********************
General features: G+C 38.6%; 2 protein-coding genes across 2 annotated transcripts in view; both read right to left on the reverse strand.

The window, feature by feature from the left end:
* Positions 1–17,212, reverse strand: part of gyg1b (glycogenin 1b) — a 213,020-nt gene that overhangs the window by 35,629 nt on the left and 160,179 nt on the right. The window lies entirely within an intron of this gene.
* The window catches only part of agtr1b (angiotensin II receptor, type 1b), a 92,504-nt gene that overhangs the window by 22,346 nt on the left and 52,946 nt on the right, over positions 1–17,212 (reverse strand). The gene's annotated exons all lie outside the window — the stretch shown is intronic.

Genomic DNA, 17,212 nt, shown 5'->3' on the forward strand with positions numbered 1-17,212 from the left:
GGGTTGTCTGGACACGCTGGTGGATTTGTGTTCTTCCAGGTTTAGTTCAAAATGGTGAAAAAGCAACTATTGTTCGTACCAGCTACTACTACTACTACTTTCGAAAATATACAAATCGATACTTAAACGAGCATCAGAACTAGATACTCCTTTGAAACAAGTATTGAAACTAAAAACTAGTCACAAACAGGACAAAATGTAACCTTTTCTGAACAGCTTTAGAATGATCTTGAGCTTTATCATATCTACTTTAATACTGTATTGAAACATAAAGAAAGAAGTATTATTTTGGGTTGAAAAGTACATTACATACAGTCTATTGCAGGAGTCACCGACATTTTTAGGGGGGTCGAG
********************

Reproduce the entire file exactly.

General features: G+C 38.6%; 2 protein-coding genes across 2 annotated transcripts in view; both read right to left on the reverse strand.

The window, feature by feature from the left end:
* Positions 1–17,212, reverse strand: part of gyg1b (glycogenin 1b) — a 213,020-nt gene that overhangs the window by 35,629 nt on the left and 160,179 nt on the right. The window lies entirely within an intron of this gene.
* The window catches only part of agtr1b (angiotensin II receptor, type 1b), a 92,504-nt gene that overhangs the window by 22,346 nt on the left and 52,946 nt on the right, over positions 1–17,212 (reverse strand). The gene's annotated exons all lie outside the window — the stretch shown is intronic.

Genomic DNA, 17,212 nt, shown 5'->3' on the forward strand with positions numbered 1-17,212 from the left:
GGGTTGTCTGGACACGCTGGTGGATTTGTGTTCTTCCAGGTTTAGTTCAAAATGGTGAAAAAGCAACTATTGTTCGTACCAGCTACTACTACTACTACTTTCGAAAATATACAAATCGATACTTAAACGAGCATCAGAACTAGATACTCCTTTGAAACAAGTATTGAAACTAAAAACTAGTCACAAACAGGACAAAATGTAACCTTTTCTGAACAGCTTTAGAATGATCTTGAGCTTTATCATATCTACTTTAATACTGTATTGAAACATAAAGAAAGAAGTATTATTTTGGGTTGAAAAGTACATTACATACAGTCTATTGCAGGAGTCACCGACATTTTTAGGGGGGTCGAG